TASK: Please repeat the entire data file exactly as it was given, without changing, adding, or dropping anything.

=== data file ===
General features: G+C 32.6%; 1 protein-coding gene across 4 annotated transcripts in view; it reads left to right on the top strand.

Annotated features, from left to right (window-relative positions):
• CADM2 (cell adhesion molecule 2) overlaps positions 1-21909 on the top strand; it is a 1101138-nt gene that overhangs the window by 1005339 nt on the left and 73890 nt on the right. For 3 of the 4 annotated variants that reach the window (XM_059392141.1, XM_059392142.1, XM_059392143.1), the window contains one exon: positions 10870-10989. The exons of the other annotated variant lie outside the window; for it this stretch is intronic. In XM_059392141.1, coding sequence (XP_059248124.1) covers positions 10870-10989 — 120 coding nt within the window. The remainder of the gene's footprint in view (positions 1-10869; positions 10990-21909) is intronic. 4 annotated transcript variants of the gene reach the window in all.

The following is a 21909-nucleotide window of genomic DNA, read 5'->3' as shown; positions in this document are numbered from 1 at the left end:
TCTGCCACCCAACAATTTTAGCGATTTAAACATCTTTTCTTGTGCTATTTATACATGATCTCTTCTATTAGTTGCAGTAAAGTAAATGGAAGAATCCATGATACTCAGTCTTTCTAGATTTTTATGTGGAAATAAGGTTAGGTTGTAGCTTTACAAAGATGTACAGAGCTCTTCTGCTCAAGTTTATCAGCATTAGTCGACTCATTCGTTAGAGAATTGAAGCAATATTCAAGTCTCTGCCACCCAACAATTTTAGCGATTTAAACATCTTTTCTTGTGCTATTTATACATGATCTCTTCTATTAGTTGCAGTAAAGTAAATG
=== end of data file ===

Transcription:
General features: G+C 32.6%; 1 protein-coding gene across 4 annotated transcripts in view; it reads left to right on the top strand.

Annotated features, from left to right (window-relative positions):
• CADM2 (cell adhesion molecule 2) overlaps positions 1-21909 on the top strand; it is a 1101138-nt gene that overhangs the window by 1005339 nt on the left and 73890 nt on the right. For 3 of the 4 annotated variants that reach the window (XM_059392141.1, XM_059392142.1, XM_059392143.1), the window contains one exon: positions 10870-10989. The exons of the other annotated variant lie outside the window; for it this stretch is intronic. In XM_059392141.1, coding sequence (XP_059248124.1) covers positions 10870-10989 — 120 coding nt within the window. The remainder of the gene's footprint in view (positions 1-10869; positions 10990-21909) is intronic. 4 annotated transcript variants of the gene reach the window in all.

The following is a 21909-nucleotide window of genomic DNA, read 5'->3' as shown; positions in this document are numbered from 1 at the left end:
TCTGCCACCCAACAATTTTAGCGATTTAAACATCTTTTCTTGTGCTATTTATACATGATCTCTTCTATTAGTTGCAGTAAAGTAAATGGAAGAATCCATGATACTCAGTCTTTCTAGATTTTTATGTGGAAATAAGGTTAGGTTGTAGCTTTACAAAGATGTACAGAGCTCTTCTGCTCAAGTTTATCAGCATTAGTCGACTCATTCGTTAGAGAATTGAAGCAATATTCAAGTCTCTGCCACCCAACAATTTTAGCGATTTAAACATCTTTTCTTGTGCTATTTATACATGATCTCTTCTATTAGTTGCAGTAAAGTAAATG